Camp NaNo July 2014 starts in a few hours


Camp NaNo July 2014 starts in just  a few hours, tonight at midnight.  NaNoWriMo is always a fun way to motivate ourselves into writing a novel in a month, and in the Camp version you pick your own word count goal.  I signed on for 50K, and hope to finish my current work in progress and tackle a gothic novella if possible.

Camp NaNo July 2014 Word Tracker

I couldn’t find a word count tracker set up for 31 days, so I made one which you click on above.  Not fancy, but it gets the job done.  I LOVE watching the graph grow on the Camp NaNo website, and I like to keep a separate tracker like this too. (Yes, I know, I seem to have a graph addiction, but I’m not the only one!  🙂  )  You can change your word count goal in the box at the top and then your daily word targets will automatically update for you.

So who else is doing Camp NaNo this July?



Tis for

Timelines help me keep up with important dates and events when I’m writing, especially when I’m working on a series that spans three or more books.  With my Petal Pushers Cozy Mystery series, for example, I not only have to keep up when each murder or crime happens and clues are found, I’ve also got a ghost who was born in the 1800s whose history I need to keep straight.  Even if I’m working on a book that isn’t in a series, I find timelines really help me keep up with the main events, how much time passes between scenes, etc.

I haven’t found any special software for this that I like.  For To Have and To Hold, Like it or Not, I printed off a two month calendar and filled in the important stuff.  For my Time Travel Genealogy Trilogy (which is not yet finished and still needs a better title), I did plug all the characters into a file in my genealogy software because there were so many birth and death dates, but created a few separate outline style timelines to track events that happen over a few hundred years.  With  Secrets, Snapdragons, and  a Spirit, and Poison, Perennials, and a Poltergeist,  I whipped up timelines for each book and a more detailed master line on Word. And there have been other times when I simply scribbled it all out with pen and paper.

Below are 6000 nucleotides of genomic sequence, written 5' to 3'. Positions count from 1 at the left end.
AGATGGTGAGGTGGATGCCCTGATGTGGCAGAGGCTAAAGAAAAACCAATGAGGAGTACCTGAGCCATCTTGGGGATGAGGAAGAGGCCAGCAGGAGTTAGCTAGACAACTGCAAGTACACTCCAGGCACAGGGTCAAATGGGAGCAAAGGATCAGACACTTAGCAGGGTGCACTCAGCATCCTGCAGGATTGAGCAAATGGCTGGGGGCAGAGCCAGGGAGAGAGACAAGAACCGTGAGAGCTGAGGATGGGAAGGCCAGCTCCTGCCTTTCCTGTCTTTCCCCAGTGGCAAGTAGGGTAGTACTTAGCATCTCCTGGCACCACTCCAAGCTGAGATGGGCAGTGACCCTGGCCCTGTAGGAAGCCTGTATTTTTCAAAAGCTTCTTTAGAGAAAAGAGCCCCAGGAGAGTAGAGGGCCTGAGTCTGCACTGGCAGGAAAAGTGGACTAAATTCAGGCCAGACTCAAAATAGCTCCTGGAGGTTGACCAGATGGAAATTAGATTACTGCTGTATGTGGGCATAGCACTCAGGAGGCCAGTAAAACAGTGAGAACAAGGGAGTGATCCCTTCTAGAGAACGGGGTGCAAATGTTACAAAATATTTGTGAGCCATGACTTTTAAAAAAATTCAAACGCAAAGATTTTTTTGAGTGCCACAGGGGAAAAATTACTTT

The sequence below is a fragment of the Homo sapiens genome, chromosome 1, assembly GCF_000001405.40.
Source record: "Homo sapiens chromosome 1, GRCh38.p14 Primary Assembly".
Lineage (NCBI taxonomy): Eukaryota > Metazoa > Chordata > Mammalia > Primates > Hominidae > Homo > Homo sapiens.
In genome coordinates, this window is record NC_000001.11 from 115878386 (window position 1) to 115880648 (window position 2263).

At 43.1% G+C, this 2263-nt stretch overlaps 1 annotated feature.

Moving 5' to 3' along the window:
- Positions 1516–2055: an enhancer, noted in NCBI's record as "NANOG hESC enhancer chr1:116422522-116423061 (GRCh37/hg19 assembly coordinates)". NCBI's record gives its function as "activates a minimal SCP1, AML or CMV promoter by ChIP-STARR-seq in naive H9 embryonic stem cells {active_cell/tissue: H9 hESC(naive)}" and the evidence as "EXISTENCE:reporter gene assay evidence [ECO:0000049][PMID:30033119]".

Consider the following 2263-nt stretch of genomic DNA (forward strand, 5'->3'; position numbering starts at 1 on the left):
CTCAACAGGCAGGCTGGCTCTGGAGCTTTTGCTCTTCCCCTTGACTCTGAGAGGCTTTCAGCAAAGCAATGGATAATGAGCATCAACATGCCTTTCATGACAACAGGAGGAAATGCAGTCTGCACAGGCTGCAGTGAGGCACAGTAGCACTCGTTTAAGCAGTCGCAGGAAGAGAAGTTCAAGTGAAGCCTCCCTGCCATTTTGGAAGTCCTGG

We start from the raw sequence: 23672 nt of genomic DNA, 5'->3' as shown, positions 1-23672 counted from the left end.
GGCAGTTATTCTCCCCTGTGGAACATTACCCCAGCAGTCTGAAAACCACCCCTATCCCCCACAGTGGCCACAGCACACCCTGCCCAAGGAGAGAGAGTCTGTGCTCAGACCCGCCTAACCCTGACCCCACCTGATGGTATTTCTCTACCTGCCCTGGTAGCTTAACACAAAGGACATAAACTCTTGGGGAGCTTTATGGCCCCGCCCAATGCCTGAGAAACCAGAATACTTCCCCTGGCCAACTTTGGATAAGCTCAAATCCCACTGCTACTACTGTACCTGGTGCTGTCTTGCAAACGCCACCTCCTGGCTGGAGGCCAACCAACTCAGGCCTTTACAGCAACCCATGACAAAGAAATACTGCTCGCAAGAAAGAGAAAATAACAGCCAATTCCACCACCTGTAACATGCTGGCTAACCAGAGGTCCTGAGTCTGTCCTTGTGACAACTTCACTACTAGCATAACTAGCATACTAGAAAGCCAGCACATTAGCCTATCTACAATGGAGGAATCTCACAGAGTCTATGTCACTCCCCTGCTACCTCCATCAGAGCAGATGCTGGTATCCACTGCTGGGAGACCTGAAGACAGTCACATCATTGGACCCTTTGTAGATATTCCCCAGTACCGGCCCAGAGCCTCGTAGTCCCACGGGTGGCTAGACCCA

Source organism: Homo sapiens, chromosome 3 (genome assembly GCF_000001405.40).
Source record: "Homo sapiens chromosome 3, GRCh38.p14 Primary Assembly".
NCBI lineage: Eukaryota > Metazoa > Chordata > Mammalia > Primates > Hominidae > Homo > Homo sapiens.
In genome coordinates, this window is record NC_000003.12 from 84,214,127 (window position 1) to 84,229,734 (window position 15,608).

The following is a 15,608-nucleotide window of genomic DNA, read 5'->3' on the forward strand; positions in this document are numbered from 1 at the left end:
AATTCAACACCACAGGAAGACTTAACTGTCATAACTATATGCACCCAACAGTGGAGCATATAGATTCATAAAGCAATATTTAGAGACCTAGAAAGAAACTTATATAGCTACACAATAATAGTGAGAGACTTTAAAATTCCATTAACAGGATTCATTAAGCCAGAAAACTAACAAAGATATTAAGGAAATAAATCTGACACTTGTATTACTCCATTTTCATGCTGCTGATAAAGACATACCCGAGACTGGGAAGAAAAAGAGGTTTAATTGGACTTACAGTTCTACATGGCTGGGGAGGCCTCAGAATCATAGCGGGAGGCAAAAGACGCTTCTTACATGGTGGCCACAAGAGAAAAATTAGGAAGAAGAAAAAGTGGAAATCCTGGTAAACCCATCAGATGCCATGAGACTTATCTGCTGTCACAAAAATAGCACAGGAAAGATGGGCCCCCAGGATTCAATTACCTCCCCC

During my brainstorming stages, when I’m sketching out characters and outlining my next story, I find that timelines are a great tool to keep myself from forgetting exactly  when certain things happen.   It goes through a few changes as I write, and it’s something I always refer back to on the final edit.

Do you use them?